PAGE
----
NEW YORK (CNN/Money) - When it comes to allegations of steroid use, Jason Giambi and Barry Bonds might be on the hot seat. But other major league stars are paying the price.
The controversy surrounding stars like Giambi and Bonds, industry executives say, is making advertisers nervous about all baseball players -- even skinny guys who have never had a whiff of scandal.
"Right now there's a risk in signing any baseball player, whether or not there's been a rumor about him or not," said Jeff Chown, of managing director of the Marketing Arm, an agency that negotiates agreements between celebrities and advertisers. "There's a dark cloud over the entire sport."
Chown's firm has not negotiated a single agreement with a baseball player this offseason.
"Advertisers are normally pretty risk averse anyway," said Chown. Controversy has made them gun shy.
Giambi reportedly admitted to a grand jury in 2003 that he used steroids. He spent last season denying improper drug use, but in a Thursday afternoon press conference tacitly owned up. ("I told the truth to the grand jury," Giambi said, without adding details.)
Bonds also reportedly testified he used steroids, though he claims he didn't know what he was taking.
Then there is the book due soon from former player Jose Canseco, which implicated former teammate Mark McGwire and others. Many of those named by Canseco, including homer king McGwire, denied the allegations.
University of Delaware professor John Antil, an expert on celebrity endorsements, said that the spreading steroids problem may explain why Boston Red Sox stars haven't been seen in more commercials since they won the World Series.
"It taints the whole group," he said. "Does that mean I won't use Curt Schilling? Not necessarily. But I'll think more carefully before I do so."
Major League Baseball and the players union reached a deal on a new tougher policy to test for steroid use during this offseason, partly as a reaction to the reports out of the Bay-area grand jury. But it will take some time to convince advertisers that the plan is cleaning up the sport, Chown said.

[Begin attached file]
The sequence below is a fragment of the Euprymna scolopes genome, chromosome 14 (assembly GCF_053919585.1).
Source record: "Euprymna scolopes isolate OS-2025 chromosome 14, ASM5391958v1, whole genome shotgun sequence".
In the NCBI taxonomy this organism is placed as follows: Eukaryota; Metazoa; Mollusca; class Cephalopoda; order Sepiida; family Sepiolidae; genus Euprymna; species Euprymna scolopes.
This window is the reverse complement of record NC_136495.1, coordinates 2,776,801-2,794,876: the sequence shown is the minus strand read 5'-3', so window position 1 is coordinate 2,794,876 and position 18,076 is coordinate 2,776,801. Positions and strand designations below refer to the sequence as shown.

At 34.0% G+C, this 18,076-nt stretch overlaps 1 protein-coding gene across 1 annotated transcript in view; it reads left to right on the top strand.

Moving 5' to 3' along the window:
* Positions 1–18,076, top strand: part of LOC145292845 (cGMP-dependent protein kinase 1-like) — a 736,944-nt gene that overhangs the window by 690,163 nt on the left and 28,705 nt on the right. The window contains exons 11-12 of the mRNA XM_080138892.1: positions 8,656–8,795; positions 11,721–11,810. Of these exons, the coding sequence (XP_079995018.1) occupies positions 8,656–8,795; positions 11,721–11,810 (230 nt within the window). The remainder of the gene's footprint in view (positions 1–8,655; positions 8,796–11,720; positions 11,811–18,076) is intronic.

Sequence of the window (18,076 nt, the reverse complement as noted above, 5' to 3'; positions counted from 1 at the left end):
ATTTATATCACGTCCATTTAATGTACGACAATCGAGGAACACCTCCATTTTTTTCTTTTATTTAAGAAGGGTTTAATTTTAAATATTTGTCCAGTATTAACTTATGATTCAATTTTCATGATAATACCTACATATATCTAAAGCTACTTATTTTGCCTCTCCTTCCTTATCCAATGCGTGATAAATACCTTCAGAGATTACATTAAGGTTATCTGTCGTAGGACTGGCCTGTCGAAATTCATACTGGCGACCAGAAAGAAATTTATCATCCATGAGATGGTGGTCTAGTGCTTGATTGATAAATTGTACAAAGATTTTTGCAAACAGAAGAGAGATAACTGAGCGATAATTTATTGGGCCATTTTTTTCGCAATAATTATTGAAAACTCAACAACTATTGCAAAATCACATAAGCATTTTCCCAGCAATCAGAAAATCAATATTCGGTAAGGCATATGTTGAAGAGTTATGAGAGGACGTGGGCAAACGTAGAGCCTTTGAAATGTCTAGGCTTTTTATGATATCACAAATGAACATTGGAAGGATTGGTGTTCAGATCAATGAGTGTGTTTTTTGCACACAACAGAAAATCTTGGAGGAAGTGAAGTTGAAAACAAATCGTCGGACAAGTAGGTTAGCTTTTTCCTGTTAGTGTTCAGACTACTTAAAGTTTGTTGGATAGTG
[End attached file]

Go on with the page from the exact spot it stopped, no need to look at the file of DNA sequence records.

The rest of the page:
Meanwhile, advertisers may be getting out ahead of fans' attitudes about the scandal. Baseball had record attendance and strong viewership numbers last season, even as the scandal developed. The Olympics also posted strong ratings last summer, despite their own drug scandals.
Past controversies in other sports have generally only tarnished the athletes who are proven guilty, not other competitors, according to Henry Schafer, executive vice president of Marketing Evaluations Inc., the firm that issues "Q scores" measuring public attitudes about celebrities.
"It does not tend to affect the (fans') perceptions of other players," Schafer said.
He does say, however, "it's likely to affect advertisers' perceptions. They might want to give it some time to shake out."
The biggest endorsement loser is probably not an innocent victim. Barry Bonds is likely to pass Babe Ruth's home run total this season, and could make a run at Henry Aaron's career record by the end of 2005 or early 2006.
But advertisers are not rushing to use a player who is sure to get huge attention in the coming months, because much of the attention will focus on allegations that he used steroids while running up his home run total.
Bonds needed to be free of any controversy to attract advertisers because he was already a polarizing figure with relatively high negative views by many fans.
"If he didn't have this issue hanging over him, he'd be in much greater demand, even with his prickly reputation," said Chown. "He's always had that prickly reputation and it didn't stop us from signing him for two brands in the past."
Of course, the athletes losing the endorsement dollars are all well paid by their teams, and in no need of public assistance, or even sympathy. But it does suggest one more motivation for the game's leading players to try to make sure the sport does rid itself of the stench of steroids.
"I think the players realized that (advertiser reluctance)," Chown said. "That's one of reasons they agreed to the stiffer policy," Chown said.